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Rip it to shreds if you must!! I need your help!!!

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My experience in healthcare has taught me that it isn’t what you prescribe or diagnose, it is how you do those things. Your mannerisms determine reactions and could be the difference between saving a life and turning someone off from healthcare completely. Having experienced both sides of the medical field, I want nothing more than to be able to provide medical and emotional support to patients. Working with patients is a gift, and being able to help people transform their life and let them continue to do the activities they love is the greatest gift of all. Working as an intern in an orthopedic office showed me that. I was able to watch the interactions between patients and physicians, nurse practitioners, and physician assistants. While each treats patients, they do have subtle differences. I choose to be a physician assistant because I have witnessed the guidance they are willing to give, and going out of their way to treat their patient as a person. With more demands being placed on the physicians, the PAs get to have more quality one-on-one time with the patients – something that attracts me immensely to this field. I enjoy the autonomy this profession allows with the ability to ask for help when needed, and having the capability to change specialties if desired. Having come from a rural town, going out of the way to see a proper physician was normal. It allowed me to see the necessity for that particular commodity. Physician assistants help bridge that gap in rural communities. It gives people the opportunity to have a better life for themselves and their children.

After disappointing results from the first cycle applying, I took some time to reevaluate myself. I made phone calls to know what I need to improve on and made those necessary adjustments. I know now I was not ready to embark on that precious journey, but having accumulated over 450 more hours of healthcare experience I know this is exactly the profession I need to be in. Although I knew I wanted to be a PA before the first application cycle, having patients tell me what a great job I would do, how I was in their prayers, and wishing me the best of luck reminded me why I wanted to become one. Every case I saw became personal and I wanted to understand all I could. My desire to help became a need I had to fulfill.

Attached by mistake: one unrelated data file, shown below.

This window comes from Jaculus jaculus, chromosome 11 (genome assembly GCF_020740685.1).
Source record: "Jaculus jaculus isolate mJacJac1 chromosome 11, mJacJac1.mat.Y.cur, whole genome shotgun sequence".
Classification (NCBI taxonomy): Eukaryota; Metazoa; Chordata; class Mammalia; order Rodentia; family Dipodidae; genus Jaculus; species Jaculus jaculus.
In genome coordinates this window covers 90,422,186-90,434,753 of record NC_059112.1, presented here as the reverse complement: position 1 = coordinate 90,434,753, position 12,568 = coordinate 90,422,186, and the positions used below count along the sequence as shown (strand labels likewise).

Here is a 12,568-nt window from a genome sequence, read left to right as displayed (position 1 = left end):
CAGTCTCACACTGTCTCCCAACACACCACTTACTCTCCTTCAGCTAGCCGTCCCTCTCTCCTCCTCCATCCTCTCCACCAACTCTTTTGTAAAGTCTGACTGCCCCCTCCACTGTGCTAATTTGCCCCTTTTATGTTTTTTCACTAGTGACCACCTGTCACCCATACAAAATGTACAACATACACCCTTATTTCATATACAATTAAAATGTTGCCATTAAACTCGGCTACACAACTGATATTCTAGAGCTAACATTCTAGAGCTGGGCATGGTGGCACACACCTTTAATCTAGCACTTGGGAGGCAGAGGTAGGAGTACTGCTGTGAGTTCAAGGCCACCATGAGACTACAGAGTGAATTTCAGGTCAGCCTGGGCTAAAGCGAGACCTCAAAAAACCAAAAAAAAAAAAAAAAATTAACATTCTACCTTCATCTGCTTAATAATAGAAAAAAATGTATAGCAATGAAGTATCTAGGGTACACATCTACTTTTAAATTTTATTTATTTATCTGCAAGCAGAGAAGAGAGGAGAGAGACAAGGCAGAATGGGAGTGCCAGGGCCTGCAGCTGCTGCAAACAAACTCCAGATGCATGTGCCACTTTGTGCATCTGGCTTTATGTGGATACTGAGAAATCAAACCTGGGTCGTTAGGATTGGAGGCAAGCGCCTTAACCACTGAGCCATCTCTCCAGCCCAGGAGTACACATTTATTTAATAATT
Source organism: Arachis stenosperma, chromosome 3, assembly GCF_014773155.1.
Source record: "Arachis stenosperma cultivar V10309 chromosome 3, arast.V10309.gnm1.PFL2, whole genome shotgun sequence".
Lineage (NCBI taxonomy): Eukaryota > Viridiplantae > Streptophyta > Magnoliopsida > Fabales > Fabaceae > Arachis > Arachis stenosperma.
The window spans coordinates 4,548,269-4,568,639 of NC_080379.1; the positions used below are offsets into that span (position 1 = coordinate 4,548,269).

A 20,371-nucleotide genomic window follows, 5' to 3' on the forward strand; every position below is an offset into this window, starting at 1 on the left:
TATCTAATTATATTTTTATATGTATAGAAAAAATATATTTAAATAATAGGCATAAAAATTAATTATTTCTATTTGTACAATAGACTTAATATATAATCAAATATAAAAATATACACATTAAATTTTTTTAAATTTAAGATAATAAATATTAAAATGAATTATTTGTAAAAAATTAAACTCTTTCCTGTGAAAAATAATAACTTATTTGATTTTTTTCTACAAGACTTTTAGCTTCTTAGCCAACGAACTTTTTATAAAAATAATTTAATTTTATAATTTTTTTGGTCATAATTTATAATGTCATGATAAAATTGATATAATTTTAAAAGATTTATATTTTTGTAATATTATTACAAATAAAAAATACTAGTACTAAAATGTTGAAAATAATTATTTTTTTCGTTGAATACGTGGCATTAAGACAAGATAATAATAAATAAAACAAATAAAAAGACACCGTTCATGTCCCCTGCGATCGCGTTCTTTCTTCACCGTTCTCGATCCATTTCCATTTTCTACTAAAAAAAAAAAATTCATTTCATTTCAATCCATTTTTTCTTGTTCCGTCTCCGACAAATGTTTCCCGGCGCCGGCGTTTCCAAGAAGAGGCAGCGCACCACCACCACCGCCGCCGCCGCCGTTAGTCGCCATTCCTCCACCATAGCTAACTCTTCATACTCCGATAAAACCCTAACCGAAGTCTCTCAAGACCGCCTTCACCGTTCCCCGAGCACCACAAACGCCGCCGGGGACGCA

My ability to care has aided in me becoming an effective leader. However, my traits as a leader go much deeper than that. Without compassion, we can’t see the root of the problem, we just see the problem. My compassion, love for life and others, and ability to communicate make me an individual that others respond positively to. Due to my loving and compassionate side, I work to understand the struggles of others, so that I can more effectively assist them and provide them the leadership and direction they desire. My characteristics as a leader make me someone who will be a benefit to any PA program and will make me a contributing member to society in the medical profession.